Driving down Ford Avenue, there is a message outside Canaan Baptist Church that says there is no growth without change. Richmond Hill seems to have at its focus the desire to defy that statement.
There is growth in Richmond Hill; that is indisputable, but change is questionable.
It feels more like the statement, “The more things change, the more they stay the same.” Change is happening, but certain factions want to control the area of change, the speed (or lack thereof) of change, and the manner in which that change is delivered.
Since 2018, there has been quite a bit of change in Richmond Hill. There was the proclamation that put things in motion that led to the inaugural Martin Luther King, Jr. Parade and park event of 2019. We have seen a proclamation recognizing February as Black History Month in Richmond Hill. The Bryan County NAACP once again became a viable organization.
People who had not been involved in anything in this city before, stepped up and out to volunteer for the MLK parade.
Women changed the face of local and national politics. And two African Americans ran for City Council.
So, what can stay the same in the midst of all this change?
Personalities in leadership or leadership personalities seem to be maintaining the status quo.
There is still the attitude of “Stay in your lane,” quiet and subdued, if you intend to play role in the progress that is to be made. That cannot continue.
Challenge is a part of growth and change. Opposing views, opposing ideologies, calls to action where there has been none before and a willingness to answer that call regardless of personal feelings, regardless of personal beliefs and regardless of personality conflicts.
The world view is expanding and in this world of inclusion, the line cannot be drawn at ethnicity, but must be expanded to include the whole person and their contribution.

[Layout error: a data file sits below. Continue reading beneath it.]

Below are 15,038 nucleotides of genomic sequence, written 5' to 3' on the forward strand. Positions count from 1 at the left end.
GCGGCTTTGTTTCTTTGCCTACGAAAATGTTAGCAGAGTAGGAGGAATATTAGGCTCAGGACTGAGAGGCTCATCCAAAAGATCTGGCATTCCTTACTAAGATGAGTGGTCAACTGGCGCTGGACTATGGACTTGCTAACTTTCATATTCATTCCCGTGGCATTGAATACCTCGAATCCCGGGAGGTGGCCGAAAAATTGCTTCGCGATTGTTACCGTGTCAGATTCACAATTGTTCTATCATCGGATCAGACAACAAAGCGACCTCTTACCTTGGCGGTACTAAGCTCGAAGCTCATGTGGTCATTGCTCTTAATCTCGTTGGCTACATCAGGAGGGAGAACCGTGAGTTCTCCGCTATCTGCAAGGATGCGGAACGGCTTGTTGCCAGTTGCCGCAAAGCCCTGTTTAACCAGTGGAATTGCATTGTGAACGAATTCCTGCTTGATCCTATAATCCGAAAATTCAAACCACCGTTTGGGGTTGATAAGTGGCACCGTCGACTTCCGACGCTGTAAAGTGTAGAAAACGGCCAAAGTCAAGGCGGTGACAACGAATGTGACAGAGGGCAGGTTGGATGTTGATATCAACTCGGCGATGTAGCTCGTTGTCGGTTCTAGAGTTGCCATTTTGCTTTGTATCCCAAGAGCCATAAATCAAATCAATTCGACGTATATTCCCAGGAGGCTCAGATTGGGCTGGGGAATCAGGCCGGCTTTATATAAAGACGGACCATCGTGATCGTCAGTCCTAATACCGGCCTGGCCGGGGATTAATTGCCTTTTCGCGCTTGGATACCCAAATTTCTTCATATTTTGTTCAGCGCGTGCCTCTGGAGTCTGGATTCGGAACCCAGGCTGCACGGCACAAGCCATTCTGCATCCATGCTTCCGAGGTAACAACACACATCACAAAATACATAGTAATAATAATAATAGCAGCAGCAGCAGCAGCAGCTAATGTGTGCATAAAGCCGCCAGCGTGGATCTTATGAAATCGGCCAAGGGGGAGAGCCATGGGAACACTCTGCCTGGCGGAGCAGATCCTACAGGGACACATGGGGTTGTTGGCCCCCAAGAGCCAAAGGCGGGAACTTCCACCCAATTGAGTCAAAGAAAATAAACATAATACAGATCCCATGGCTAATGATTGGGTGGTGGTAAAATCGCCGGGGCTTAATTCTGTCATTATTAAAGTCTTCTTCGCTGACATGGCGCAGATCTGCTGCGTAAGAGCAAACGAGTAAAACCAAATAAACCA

There is an old saying: When you take a leadership personality position, cowards ask the question, “Is it safe?”
Politicians ask the question, “Is it popular?”
But, conscious or committed people ask the question, “Is it right?”
That attitude of “is it right,” is what it will take to propel this city to become a smart city The MLK Parade event was the beginning of a movement.
This movement is an important part of the growth of Richmond Hill into a smart city. Unity in the Community, the organization that led the dream and the march to the success of the first Martin Luther King Parade in Richmond Hill, is passing the torch of leadership for the 2020 MLK parade in Richmond Hill to the newly sanctioned Bryan County NAACP.
The NAACP, historically, is an organization for the championing of the rights and needs of the people.
MLK marches, historically, have been for the championing of the rights and needs of the people.
With the vision and purpose clear, let’s continue to make a difference and participate in the changes in this city. Let’s continue the movement.
Remember; “There is nothing more dangerous than to build a society, with a large segment of people in that society who feel that they have no stake in it; who feel that they have nothing to lose. People who have a stake in their society protect that society. But when they don’t have it, they unconsciously want to destroy it.” -Dr. King
President, Unity in the Community
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